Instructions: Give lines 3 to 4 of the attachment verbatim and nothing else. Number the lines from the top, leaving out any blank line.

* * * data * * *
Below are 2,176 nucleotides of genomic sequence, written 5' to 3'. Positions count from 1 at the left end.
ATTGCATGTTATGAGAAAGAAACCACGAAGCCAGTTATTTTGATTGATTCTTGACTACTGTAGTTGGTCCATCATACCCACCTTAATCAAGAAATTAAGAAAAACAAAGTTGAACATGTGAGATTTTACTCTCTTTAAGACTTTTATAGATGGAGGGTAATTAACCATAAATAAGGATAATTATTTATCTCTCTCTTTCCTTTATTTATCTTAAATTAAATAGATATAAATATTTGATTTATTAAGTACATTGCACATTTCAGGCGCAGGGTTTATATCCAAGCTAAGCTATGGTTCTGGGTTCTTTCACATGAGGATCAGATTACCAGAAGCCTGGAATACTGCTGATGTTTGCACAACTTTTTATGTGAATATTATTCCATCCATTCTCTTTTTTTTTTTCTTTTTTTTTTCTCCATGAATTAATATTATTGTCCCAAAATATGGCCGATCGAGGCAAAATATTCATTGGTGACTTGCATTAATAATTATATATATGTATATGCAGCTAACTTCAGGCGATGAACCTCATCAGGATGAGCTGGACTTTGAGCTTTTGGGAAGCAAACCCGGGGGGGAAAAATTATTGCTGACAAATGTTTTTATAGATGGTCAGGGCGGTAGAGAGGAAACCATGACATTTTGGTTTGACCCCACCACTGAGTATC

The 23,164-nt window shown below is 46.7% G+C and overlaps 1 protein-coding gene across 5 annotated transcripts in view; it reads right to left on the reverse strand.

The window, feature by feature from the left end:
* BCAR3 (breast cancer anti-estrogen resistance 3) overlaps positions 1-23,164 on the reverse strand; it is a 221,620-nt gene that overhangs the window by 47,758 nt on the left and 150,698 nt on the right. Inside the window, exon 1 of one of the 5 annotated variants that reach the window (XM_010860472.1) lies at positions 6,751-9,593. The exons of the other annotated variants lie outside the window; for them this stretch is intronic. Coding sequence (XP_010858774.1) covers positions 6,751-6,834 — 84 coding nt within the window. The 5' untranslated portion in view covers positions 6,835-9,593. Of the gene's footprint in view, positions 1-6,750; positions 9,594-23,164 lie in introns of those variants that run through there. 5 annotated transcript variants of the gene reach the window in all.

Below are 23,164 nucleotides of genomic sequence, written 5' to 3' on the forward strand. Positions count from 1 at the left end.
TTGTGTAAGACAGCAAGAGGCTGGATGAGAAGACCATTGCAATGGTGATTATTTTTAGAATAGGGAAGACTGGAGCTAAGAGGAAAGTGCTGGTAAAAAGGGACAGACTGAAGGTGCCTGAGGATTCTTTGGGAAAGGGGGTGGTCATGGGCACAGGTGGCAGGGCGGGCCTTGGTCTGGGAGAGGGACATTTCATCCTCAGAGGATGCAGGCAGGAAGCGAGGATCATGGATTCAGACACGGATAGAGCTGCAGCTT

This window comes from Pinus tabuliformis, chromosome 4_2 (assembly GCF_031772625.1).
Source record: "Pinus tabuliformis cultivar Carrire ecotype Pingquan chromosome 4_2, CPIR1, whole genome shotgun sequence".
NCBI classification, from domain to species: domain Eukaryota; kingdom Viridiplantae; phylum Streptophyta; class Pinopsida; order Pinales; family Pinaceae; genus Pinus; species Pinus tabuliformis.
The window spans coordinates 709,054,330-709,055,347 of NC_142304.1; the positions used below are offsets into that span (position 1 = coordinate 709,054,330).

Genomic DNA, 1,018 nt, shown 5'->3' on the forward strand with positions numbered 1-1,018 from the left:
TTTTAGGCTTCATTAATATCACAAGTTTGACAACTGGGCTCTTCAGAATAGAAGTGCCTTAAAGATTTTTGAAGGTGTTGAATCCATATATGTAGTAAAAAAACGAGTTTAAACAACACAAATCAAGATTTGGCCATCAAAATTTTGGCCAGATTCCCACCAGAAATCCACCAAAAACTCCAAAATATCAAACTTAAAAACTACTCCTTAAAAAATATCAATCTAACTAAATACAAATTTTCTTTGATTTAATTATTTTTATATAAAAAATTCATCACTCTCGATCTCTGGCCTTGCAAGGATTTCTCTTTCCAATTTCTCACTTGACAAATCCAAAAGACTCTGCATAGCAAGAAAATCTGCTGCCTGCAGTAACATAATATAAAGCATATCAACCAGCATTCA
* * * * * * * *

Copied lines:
The 23,164-nt window shown below is 46.7% G+C and overlaps 1 protein-coding gene across 5 annotated transcripts in view; it reads right to left on the reverse strand.

The window, feature by feature from the left end: